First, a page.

Saints owner halts negotiations with state

NEW ORLEANS -- The New Orleans Saints offered to pay up to $17.5 million toward Louisiana Superdome renovations and also sought cash subsidies that would have required $16 million in new taxes, leaving the team and the state tens of millions of dollars apart when negotiations over a new and longer stadium lease broke off this week, Superdome Commission chairman Tim Coulon said.

"I would say the Saints have not accepted our last offer, which we considered to be our final and best offer," Coulon said Friday. "Where we go from here is, we live under our existing agreement."

Saints owner Tom Benson has cut off negotiations until after the 2005 season, at which time he could opt out of the current lease by paying the $81 million and then sell or move the team. The NFL has repeatedly said that bringing a team back to Los Angeles, either through relocation or expansion, is a priority.

"It's about leverage. It's about creating an opportunity for fear -- fear factor among those who support the Saints," Coulon said, recalling what happened when the current deal was renegotiated from a previous, then-active lease in 2001. "In 2001, the state had a deal with the Saints, and the Saints said it wasn't good enough because the climate had changed in the NFL. The state stepped up and changed the deal. Now the climate is different for the state.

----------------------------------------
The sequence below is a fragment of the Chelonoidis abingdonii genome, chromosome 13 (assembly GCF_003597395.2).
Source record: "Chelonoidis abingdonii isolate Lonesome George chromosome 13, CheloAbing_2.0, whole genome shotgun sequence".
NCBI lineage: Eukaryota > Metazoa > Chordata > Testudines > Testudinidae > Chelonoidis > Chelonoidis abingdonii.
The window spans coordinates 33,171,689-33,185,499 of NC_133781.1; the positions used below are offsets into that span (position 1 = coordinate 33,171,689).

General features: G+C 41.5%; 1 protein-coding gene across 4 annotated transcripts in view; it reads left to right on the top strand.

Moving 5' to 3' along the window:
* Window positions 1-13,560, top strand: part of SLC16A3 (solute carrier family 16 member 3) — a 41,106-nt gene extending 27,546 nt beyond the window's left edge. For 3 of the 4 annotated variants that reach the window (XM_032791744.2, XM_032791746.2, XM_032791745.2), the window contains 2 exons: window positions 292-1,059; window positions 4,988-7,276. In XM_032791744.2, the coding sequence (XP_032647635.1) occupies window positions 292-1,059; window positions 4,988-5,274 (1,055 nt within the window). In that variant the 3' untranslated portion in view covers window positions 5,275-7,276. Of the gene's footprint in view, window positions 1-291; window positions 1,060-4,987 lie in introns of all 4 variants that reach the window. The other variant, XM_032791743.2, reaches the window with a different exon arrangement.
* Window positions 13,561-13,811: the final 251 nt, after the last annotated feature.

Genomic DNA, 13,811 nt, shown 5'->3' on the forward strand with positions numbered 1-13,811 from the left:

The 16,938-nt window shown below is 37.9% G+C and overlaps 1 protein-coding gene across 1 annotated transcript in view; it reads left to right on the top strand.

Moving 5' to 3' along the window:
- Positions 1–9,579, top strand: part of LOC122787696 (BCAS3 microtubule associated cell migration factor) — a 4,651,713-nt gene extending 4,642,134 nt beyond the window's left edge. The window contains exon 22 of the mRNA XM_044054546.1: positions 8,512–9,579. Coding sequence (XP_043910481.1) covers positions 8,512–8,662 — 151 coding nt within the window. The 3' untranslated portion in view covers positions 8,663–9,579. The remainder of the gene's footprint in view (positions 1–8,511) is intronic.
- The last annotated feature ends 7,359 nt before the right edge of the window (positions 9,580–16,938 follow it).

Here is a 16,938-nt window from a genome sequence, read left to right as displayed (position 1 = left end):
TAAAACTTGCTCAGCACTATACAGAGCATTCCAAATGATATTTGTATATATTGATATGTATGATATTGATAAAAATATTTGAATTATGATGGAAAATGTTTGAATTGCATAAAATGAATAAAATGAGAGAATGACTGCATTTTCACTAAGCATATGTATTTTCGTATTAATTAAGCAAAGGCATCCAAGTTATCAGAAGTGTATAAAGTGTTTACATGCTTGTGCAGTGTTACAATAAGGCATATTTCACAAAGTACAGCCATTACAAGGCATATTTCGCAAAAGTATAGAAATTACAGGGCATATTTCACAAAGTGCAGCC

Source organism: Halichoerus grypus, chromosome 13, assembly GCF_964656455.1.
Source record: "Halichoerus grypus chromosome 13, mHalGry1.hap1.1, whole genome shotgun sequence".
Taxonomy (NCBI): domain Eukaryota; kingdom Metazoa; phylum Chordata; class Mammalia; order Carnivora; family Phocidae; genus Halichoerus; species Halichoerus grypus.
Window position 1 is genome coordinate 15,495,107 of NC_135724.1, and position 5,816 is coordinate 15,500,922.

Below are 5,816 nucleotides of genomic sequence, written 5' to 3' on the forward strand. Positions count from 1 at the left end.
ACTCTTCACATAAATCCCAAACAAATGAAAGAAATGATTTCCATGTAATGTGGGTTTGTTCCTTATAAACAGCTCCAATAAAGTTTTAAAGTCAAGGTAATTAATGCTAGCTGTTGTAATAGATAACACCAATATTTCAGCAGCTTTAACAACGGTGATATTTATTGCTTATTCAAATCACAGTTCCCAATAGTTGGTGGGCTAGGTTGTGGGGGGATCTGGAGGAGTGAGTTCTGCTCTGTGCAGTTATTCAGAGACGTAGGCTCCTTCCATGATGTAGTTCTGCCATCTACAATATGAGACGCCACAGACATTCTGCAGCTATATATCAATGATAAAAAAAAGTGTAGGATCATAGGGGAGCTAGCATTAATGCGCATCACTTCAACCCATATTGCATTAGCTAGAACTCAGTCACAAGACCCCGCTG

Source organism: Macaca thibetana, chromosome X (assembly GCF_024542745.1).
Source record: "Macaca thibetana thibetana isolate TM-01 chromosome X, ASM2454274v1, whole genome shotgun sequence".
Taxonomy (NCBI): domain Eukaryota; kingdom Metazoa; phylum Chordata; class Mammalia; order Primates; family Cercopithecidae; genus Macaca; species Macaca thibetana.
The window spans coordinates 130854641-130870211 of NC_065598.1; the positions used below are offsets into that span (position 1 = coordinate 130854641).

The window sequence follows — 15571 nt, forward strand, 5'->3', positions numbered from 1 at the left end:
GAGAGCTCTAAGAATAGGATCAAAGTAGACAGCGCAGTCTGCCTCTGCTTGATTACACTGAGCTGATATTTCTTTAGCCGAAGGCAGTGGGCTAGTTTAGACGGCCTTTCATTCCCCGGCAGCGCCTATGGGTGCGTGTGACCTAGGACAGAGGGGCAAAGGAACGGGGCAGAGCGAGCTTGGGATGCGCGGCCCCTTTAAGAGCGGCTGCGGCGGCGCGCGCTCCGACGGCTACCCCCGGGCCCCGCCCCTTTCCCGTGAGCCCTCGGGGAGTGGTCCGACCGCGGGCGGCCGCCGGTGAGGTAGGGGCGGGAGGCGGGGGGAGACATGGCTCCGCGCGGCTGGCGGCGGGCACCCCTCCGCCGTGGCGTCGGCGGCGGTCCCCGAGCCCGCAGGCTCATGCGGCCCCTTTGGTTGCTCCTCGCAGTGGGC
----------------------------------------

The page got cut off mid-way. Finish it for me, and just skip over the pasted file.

"We're optimistic their intent is consistent with what Mr. Benson has said, and that's to stay in the city," Coulon added.

Coulon acknowledged that the Saints had agreed to eliminate the 2006 escape clause from the current lease if the state would eliminate its own, which takes effect in 2007. Coulon said the state refused because the state's ability to end cash subsidies early gives it more leverage in renegotiating a longer lease that is more favorable to taxpayers. The New Orleans-area hotel and motel taxes dedicated to the current lease are expected to come up about $9 million short this year alone.

Most details of the negotiations, aimed at ensuring the Saints remain in New Orleans at least another 20 years, had been kept confidential until Coulon and Superdome official Doug Thornton decided to meet with reporters on Friday afternoon.

The pair said they had, under Gov. Kathleen Blanco's direction, offered the Saints a generous deal that would have given the team an opportunity to be in the top half of the NFL in revenue.

In their "final" offer, state negotiators, led by Coulon, asked the Saints to pay $40 million -- or a little less than 25 percent -- of a Superdome renovation now estimated to cost around $174 million. The state also offered to continue to pay the current annual cash subsidy -- totaling $50 million -- until completion of the first phase of renovations for the 2007 season. After that, under the state's proposal, the cash payment would have dropped to $14 million and then to 9.5 million when the renovation was complete
for the 2008 season but rising 2 percent annually from there.

That plan would have required the state to raise $12 million in new taxes. The Saints wanted the new schedule of cash payments to begin at $13.5 million in 2008, Coulon said.